Take Monty Panesar’s performance of yesterday away and there isn’t much to talk about in cricket. Virender Sehwag makes another quick start and throws his wicket away in that most-watched tournament in the history of the game, the Afro-Asian Cup. And Saurav Ganguly is busy proving that one-dayers can be played the test-match way (as I write this post, he has made 13 runs of 31 balls; in contrast, Sehwag made 52 of 38, Sanath Jayasuriya made 11 of 16 and Mahender Singh Dhoni has made 13 of 13). Ho-hum.
So a pick from a different sport.
The seventh-seeded Ana Ivanovic from Serbia faces top seed Justin Henin from Belgium in the French Open women’s tennis finals today. For Ivanovic, it has been a great run, what with a win over Svetlana Kuznetsova in the quarter-finals and an upset victory over favorite and second seed Maria Sharapova in the semis. Of course, beating Henin in the final will be quite a challenge. More so, because Ivanovic will get no advice from her coach, Sven Groenefeld.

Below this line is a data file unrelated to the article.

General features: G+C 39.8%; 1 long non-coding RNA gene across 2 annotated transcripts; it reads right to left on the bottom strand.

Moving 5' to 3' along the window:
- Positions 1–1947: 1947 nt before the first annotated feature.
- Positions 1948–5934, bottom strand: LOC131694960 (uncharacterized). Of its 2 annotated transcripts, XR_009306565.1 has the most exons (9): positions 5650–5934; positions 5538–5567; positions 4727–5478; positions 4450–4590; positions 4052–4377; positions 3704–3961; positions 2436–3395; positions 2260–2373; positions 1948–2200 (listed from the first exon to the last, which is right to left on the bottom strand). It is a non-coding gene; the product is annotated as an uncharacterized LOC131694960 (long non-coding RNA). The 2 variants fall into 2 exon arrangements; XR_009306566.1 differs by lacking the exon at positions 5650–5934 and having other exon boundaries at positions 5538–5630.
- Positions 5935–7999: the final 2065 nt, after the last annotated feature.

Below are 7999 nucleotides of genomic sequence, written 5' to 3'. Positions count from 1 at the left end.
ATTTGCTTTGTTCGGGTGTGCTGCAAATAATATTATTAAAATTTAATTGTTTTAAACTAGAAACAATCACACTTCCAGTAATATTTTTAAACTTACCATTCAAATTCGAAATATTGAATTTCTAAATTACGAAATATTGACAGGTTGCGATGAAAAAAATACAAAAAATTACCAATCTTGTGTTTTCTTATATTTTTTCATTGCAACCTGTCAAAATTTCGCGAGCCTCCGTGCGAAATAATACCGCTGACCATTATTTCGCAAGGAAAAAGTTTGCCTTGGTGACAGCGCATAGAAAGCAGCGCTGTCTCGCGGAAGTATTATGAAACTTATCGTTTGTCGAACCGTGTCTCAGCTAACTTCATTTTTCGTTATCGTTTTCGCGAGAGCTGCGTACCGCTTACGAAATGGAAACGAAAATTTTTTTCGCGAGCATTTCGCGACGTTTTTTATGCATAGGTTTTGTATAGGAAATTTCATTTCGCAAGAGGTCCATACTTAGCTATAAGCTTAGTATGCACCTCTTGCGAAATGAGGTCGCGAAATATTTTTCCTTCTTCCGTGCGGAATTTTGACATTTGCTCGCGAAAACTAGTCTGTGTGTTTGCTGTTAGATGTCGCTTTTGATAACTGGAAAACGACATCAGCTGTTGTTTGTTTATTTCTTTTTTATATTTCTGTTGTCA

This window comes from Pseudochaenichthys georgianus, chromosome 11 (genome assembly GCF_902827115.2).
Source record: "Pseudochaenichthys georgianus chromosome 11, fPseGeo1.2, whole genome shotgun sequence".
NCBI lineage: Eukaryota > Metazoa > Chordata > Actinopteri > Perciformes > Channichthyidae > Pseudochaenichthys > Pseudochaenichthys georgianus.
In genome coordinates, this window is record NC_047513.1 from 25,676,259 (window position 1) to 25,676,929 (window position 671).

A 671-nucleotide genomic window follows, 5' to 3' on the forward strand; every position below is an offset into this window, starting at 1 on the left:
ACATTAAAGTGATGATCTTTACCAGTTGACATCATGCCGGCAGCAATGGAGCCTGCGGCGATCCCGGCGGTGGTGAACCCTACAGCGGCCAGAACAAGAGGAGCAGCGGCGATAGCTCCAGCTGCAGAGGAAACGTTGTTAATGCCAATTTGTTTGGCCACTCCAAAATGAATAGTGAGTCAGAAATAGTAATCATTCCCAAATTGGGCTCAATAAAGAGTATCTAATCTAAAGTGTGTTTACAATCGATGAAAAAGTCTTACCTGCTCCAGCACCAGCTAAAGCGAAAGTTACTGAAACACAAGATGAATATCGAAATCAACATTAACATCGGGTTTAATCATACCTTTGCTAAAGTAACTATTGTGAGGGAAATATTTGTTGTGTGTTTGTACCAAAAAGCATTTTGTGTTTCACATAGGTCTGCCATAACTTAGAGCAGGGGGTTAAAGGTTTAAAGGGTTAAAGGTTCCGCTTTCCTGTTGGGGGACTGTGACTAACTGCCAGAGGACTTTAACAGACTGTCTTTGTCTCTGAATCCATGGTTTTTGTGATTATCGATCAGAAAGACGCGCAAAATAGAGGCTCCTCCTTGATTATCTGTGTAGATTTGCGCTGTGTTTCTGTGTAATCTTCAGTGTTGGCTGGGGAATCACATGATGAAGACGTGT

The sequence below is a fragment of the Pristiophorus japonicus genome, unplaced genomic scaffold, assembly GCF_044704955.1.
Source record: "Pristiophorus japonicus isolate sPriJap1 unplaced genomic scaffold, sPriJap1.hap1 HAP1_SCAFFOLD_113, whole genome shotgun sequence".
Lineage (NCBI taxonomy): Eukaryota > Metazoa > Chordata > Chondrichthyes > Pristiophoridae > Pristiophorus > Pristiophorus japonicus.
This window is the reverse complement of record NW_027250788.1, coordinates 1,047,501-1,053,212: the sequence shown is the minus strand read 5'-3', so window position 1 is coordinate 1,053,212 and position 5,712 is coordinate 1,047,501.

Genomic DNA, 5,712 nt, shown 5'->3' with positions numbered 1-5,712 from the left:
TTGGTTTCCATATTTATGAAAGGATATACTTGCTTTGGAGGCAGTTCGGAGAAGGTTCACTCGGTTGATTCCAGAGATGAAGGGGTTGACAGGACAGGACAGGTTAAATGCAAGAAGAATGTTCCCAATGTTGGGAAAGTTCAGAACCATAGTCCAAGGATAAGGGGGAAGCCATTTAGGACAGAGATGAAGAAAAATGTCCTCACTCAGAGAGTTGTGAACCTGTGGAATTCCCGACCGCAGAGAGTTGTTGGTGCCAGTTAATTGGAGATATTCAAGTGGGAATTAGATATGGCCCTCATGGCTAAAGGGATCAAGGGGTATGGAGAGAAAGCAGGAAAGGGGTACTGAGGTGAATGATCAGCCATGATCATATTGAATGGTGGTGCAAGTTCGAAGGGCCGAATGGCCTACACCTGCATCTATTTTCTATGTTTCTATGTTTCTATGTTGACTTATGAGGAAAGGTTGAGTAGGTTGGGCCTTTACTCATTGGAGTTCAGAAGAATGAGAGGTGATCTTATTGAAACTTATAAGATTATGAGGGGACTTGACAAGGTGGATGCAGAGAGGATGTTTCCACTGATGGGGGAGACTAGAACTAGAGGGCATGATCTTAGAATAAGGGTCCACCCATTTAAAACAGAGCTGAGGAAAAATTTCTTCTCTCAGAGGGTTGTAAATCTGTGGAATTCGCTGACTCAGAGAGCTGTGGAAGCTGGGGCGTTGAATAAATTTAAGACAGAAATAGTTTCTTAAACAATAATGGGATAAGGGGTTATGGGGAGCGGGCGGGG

Now why would that be? Well, the reasons are purely commercial. Ivanovic and Henin are both contracted to Adidas. So is Groenefeld. And part of Groenefeld’s deal is that he cannot coach one of the company’s players against another. I’ve heard of non-compete clauses in employment scenarios, but this certainly is taking it to a new level.
You would think companies sign up players and coaches because they want them to perform well. I wonder how sports bodies let these companies get away with these clauses. The next thing you know, they may bar their contracted players from playing against each other. And considering how commercial interests have ruled cricket, is there a similar contractual bind that exists in cricket? Such stipulations may just make it easy for India to select their national coach.